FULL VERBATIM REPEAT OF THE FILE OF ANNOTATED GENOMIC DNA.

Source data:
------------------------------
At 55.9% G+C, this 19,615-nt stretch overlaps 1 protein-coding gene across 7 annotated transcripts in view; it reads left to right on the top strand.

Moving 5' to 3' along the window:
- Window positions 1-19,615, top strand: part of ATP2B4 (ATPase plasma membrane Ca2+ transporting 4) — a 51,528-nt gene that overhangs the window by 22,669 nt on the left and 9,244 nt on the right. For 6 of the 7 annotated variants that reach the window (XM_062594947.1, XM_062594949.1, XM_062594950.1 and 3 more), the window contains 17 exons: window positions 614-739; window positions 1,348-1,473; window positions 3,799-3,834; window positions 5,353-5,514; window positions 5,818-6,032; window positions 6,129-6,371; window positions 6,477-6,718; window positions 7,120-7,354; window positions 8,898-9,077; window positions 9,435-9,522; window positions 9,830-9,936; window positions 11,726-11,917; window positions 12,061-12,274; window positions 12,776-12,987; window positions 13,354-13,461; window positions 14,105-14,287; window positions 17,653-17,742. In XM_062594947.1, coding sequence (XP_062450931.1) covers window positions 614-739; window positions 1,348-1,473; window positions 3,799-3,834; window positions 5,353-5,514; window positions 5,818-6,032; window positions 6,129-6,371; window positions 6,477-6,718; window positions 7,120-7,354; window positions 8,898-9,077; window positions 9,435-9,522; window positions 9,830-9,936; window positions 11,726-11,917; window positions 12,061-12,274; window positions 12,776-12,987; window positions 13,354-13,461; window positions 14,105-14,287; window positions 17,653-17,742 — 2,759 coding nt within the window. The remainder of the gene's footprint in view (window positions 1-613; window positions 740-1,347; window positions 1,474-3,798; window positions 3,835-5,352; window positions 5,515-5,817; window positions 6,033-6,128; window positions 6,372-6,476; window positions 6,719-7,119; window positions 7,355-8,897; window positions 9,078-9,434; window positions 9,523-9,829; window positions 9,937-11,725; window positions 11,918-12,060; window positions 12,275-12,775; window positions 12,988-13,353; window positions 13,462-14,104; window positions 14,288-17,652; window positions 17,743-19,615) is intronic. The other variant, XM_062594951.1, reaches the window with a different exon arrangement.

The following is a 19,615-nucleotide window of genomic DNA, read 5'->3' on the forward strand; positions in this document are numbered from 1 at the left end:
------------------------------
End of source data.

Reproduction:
At 55.9% G+C, this 19,615-nt stretch overlaps 1 protein-coding gene across 7 annotated transcripts in view; it reads left to right on the top strand.

Moving 5' to 3' along the window:
- Window positions 1-19,615, top strand: part of ATP2B4 (ATPase plasma membrane Ca2+ transporting 4) — a 51,528-nt gene that overhangs the window by 22,669 nt on the left and 9,244 nt on the right. For 6 of the 7 annotated variants that reach the window (XM_062594947.1, XM_062594949.1, XM_062594950.1 and 3 more), the window contains 17 exons: window positions 614-739; window positions 1,348-1,473; window positions 3,799-3,834; window positions 5,353-5,514; window positions 5,818-6,032; window positions 6,129-6,371; window positions 6,477-6,718; window positions 7,120-7,354; window positions 8,898-9,077; window positions 9,435-9,522; window positions 9,830-9,936; window positions 11,726-11,917; window positions 12,061-12,274; window positions 12,776-12,987; window positions 13,354-13,461; window positions 14,105-14,287; window positions 17,653-17,742. In XM_062594947.1, coding sequence (XP_062450931.1) covers window positions 614-739; window positions 1,348-1,473; window positions 3,799-3,834; window positions 5,353-5,514; window positions 5,818-6,032; window positions 6,129-6,371; window positions 6,477-6,718; window positions 7,120-7,354; window positions 8,898-9,077; window positions 9,435-9,522; window positions 9,830-9,936; window positions 11,726-11,917; window positions 12,061-12,274; window positions 12,776-12,987; window positions 13,354-13,461; window positions 14,105-14,287; window positions 17,653-17,742 — 2,759 coding nt within the window. The remainder of the gene's footprint in view (window positions 1-613; window positions 740-1,347; window positions 1,474-3,798; window positions 3,835-5,352; window positions 5,515-5,817; window positions 6,033-6,128; window positions 6,372-6,476; window positions 6,719-7,119; window positions 7,355-8,897; window positions 9,078-9,434; window positions 9,523-9,829; window positions 9,937-11,725; window positions 11,918-12,060; window positions 12,275-12,775; window positions 12,988-13,353; window positions 13,462-14,104; window positions 14,288-17,652; window positions 17,743-19,615) is intronic. The other variant, XM_062594951.1, reaches the window with a different exon arrangement.

The following is a 19,615-nucleotide window of genomic DNA, read 5'->3' on the forward strand; positions in this document are numbered from 1 at the left end: